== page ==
New York Times reporter, blogger and video star David Carr was at the annual Association of Alternative Newsweeklies convention in Philadelphia this weekend reminding alt-weeklies they can keep their ships afloat. He stressed the importance of multimedia as staff cutbacks, the uncertainty of profit and the uncharted push to the Internet continue to challenge the industry.
Carr edited alt-weeklies in Minneapolis and Washington, D.C., and has worked with the Times on the Web since 2005. His first book The Night of the Gun and its multimedia accompaniment is due this summer. PW sat down with Carr to discuss the future of alt-weeklies.
Your new book is on the way. What's it about?
"It'll be out Aug. 5 on Simon & Schuster. It's another one of those junky memoirs because I used to be involved in cocaine. It was well-reviewed in Kirkus Reviews. It's got good blurbs and all the things you're supposed to have. But it's my first book, so we'll see."
You interviewed dozens of friends and colleagues on video to share on the book's website. Where do you draw the line between too little and too much content?
"That's what we're wrestling with now--how much of the story to tell. What if my website is really good and you go there and say, 'I don't need that book'?"
You wrote one of The New York Times' first blogs and created video content to go along with it. Do you think alt-weeklies creating daily blog content will connect with readers who are used to a weekly product?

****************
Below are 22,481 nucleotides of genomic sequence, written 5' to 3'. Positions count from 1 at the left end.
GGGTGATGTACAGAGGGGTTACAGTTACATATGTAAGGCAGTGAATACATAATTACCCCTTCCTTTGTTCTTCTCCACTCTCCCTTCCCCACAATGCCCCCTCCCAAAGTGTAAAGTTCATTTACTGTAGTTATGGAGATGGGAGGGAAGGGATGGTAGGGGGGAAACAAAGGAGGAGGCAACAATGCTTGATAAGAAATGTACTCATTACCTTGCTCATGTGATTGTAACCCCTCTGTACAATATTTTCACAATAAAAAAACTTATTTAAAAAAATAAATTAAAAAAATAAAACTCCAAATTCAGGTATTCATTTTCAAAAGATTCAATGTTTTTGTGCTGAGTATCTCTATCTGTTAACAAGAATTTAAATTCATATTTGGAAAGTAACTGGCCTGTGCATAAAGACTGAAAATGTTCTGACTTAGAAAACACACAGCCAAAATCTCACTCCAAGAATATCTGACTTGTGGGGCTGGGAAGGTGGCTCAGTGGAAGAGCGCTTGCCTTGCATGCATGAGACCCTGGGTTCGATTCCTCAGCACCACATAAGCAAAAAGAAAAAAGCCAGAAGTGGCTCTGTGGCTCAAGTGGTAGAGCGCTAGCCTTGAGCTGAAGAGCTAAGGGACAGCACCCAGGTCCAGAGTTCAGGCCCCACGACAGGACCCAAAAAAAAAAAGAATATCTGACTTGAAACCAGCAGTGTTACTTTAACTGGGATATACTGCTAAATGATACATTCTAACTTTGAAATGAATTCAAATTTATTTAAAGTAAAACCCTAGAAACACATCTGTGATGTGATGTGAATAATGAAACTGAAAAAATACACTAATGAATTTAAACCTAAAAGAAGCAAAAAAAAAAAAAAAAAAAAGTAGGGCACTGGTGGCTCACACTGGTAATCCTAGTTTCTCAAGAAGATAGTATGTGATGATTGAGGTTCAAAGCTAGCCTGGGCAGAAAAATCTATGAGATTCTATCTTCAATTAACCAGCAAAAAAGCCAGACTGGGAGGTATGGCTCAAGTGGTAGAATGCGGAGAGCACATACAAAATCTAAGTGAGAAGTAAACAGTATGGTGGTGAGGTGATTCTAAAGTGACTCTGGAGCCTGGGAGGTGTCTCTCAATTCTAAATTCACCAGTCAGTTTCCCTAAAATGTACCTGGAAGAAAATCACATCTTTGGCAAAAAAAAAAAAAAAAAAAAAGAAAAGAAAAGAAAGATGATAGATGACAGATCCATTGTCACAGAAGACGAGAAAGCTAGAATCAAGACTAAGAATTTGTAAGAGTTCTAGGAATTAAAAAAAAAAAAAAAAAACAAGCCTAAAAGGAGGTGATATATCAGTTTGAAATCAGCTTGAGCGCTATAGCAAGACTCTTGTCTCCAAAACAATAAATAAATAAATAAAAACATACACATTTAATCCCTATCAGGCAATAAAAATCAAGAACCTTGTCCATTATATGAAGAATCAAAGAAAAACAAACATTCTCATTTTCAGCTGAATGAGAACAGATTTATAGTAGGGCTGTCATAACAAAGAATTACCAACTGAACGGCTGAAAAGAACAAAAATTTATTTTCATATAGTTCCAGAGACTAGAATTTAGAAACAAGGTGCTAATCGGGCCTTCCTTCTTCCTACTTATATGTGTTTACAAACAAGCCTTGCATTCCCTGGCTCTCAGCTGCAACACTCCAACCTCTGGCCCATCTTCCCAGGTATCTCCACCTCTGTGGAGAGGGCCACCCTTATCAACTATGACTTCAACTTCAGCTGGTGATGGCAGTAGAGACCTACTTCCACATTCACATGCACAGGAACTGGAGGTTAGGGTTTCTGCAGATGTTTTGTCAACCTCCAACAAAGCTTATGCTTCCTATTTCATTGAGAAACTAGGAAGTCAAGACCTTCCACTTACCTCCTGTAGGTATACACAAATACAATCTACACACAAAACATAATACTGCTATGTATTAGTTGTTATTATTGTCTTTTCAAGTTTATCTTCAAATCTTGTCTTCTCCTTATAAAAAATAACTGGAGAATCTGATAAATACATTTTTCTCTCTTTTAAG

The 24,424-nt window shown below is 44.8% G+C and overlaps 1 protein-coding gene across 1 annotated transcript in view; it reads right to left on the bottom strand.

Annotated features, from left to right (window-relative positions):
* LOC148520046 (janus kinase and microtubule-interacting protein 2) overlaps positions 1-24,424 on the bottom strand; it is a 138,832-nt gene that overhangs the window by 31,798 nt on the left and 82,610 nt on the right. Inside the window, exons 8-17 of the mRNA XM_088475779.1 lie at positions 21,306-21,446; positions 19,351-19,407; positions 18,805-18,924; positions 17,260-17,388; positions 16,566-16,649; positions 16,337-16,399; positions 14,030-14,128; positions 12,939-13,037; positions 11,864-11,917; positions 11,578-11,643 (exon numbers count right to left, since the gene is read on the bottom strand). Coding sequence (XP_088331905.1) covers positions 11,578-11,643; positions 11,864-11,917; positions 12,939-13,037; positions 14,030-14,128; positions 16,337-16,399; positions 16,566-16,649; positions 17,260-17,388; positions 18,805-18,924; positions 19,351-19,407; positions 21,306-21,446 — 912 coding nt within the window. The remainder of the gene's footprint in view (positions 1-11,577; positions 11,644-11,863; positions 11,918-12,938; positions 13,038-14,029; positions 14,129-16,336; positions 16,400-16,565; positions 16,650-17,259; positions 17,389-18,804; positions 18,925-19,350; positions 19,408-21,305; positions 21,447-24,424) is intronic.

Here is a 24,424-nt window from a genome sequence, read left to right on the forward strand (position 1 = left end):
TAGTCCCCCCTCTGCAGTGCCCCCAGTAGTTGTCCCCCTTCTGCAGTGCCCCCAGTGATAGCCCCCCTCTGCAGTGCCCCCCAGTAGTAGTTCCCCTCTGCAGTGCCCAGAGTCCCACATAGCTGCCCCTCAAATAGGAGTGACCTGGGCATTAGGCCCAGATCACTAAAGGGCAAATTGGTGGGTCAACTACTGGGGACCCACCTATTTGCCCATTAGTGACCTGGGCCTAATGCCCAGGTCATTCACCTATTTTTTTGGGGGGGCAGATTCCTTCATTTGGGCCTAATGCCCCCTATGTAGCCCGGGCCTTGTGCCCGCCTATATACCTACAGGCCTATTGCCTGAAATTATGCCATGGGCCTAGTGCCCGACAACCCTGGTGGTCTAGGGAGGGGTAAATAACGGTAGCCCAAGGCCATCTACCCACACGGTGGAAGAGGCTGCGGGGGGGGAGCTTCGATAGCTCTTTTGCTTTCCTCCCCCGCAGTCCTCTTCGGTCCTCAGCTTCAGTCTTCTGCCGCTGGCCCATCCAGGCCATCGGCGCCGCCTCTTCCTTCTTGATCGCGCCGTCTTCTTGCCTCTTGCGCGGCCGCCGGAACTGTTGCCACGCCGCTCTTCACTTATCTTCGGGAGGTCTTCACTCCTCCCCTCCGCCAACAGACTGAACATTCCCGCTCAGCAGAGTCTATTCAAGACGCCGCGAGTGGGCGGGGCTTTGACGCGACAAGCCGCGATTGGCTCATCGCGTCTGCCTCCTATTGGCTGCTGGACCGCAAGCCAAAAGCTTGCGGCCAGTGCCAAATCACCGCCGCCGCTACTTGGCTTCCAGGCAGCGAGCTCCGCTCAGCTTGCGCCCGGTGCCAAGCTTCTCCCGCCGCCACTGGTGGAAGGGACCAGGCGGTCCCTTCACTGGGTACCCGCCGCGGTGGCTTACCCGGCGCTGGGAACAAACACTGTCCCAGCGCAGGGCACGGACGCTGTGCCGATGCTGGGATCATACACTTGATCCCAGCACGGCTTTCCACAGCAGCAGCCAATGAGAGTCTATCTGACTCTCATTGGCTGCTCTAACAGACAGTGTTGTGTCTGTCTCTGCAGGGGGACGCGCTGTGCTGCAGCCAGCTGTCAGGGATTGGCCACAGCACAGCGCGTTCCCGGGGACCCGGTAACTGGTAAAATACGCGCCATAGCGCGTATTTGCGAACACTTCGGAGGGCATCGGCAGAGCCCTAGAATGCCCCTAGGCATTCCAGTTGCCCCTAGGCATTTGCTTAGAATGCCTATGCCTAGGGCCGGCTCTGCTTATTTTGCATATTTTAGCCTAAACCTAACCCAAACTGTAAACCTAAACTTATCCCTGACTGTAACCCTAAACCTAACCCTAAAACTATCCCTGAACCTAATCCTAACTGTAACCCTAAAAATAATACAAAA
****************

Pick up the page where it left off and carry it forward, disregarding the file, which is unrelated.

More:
"Tim Keck of the Seattle Stranger has trained his readers to come back to him every day. It's all in where you assign your resources daily and weekly. You're surrounding the consumer with your content on a variety of platforms and they can choose when and how to consume it. I know that sounds real buzzworthy and shit, but it's fact."
You were praised (and surely criticized) for a print story you wrote after months of blogging in which you let your blogging voice slip into a culture piece.
"You can't drag that voice into news and features pages. Sam Sifton, who edited my pieces, said, 'Whoa, dude, slow down. You have to find other people and see what they think too.' Oh yeah, that journalism thing, I remember that. What's important is keeping all these jobs and personae and tasks separate. At [the Times] they say the [blogging] standard is exactly the same as it is in the newspaper. I don't think that's really true in the blogs. I think we're proudly more opinionated than we are in the news pages."
Will that analysis-driven blogging voice ever take precedence, and will people ever look for that in a news piece?
"The New York Times has changed so much in the last 10 years in terms of analysis that revolution has been very baked-in. Anytime there's a big political event, there's always somebody talking about what it means, and yes, they're reporting, but they're mostly going on what they know to be true."
What do you say to the editor who isn't interested in the Web and wants to stick to the coveted print edition?
"Goodbye. See ya. You can hang on to your 60-year-old reader, but that dude doesn't buy a whole lot. If you want the active, engaged consumer demographic, you've got to meet them at whatever platform they choose. They're in charge; we're not."